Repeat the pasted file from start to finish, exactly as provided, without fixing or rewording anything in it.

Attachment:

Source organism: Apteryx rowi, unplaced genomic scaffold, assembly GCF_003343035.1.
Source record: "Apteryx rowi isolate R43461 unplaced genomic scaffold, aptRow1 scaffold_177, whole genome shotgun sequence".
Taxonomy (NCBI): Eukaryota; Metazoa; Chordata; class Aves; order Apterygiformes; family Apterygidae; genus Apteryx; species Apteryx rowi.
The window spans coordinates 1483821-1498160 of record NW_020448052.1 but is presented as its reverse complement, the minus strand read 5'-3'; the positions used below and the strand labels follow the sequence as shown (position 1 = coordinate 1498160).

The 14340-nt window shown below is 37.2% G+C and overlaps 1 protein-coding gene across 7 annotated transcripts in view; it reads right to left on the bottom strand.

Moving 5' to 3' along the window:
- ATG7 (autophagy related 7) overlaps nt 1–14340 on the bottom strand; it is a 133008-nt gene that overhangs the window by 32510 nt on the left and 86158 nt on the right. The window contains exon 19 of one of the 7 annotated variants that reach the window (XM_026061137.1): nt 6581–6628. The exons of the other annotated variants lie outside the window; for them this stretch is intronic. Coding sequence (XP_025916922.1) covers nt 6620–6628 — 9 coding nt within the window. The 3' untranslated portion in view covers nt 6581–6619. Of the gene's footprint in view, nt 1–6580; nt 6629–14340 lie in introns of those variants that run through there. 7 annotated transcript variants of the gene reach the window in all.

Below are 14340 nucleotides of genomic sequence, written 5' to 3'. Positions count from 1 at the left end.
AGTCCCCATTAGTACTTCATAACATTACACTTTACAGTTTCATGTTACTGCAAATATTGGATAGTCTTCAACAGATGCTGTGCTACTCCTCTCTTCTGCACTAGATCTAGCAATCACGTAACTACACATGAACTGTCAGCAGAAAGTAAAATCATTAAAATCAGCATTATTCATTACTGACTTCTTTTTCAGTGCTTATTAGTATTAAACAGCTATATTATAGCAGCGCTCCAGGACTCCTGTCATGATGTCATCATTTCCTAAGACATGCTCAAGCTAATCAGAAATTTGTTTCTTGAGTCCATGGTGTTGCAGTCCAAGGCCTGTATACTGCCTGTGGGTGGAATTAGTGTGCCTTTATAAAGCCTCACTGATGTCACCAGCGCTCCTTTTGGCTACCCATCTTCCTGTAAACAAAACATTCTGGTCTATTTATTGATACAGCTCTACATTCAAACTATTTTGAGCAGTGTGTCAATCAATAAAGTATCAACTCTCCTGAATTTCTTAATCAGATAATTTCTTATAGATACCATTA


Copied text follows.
Source organism: Apteryx rowi, unplaced genomic scaffold, assembly GCF_003343035.1.
Source record: "Apteryx rowi isolate R43461 unplaced genomic scaffold, aptRow1 scaffold_177, whole genome shotgun sequence".
Taxonomy (NCBI): Eukaryota; Metazoa; Chordata; class Aves; order Apterygiformes; family Apterygidae; genus Apteryx; species Apteryx rowi.
The window spans coordinates 1483821-1498160 of record NW_020448052.1 but is presented as its reverse complement, the minus strand read 5'-3'; the positions used below and the strand labels follow the sequence as shown (position 1 = coordinate 1498160).

The 14340-nt window shown below is 37.2% G+C and overlaps 1 protein-coding gene across 7 annotated transcripts in view; it reads right to left on the bottom strand.

Moving 5' to 3' along the window:
- ATG7 (autophagy related 7) overlaps nt 1–14340 on the bottom strand; it is a 133008-nt gene that overhangs the window by 32510 nt on the left and 86158 nt on the right. The window contains exon 19 of one of the 7 annotated variants that reach the window (XM_026061137.1): nt 6581–6628. The exons of the other annotated variants lie outside the window; for them this stretch is intronic. Coding sequence (XP_025916922.1) covers nt 6620–6628 — 9 coding nt within the window. The 3' untranslated portion in view covers nt 6581–6619. Of the gene's footprint in view, nt 1–6580; nt 6629–14340 lie in introns of those variants that run through there. 7 annotated transcript variants of the gene reach the window in all.

Below are 14340 nucleotides of genomic sequence, written 5' to 3'. Positions count from 1 at the left end.
AGTCCCCATTAGTACTTCATAACATTACACTTTACAGTTTCATGTTACTGCAAATATTGGATAGTCTTCAACAGATGCTGTGCTACTCCTCTCTTCTGCACTAGATCTAGCAATCACGTAACTACACATGAACTGTCAGCAGAAAGTAAAATCATTAAAATCAGCATTATTCATTACTGACTTCTTTTTCAGTGCTTATTAGTATTAAACAGCTATATTATAGCAGCGCTCCAGGACTCCTGTCATGATGTCATCATTTCCTAAGACATGCTCAAGCTAATCAGAAATTTGTTTCTTGAGTCCATGGTGTTGCAGTCCAAGGCCTGTATACTGCCTGTGGGTGGAATTAGTGTGCCTTTATAAAGCCTCACTGATGTCACCAGCGCTCCTTTTGGCTACCCATCTTCCTGTAAACAAAACATTCTGGTCTATTTATTGATACAGCTCTACATTCAAACTATTTTGAGCAGTGTGTCAATCAATAAAGTATCAACTCTCCTGAATTTCTTAATCAGATAATTTCTTATAGATACCATTA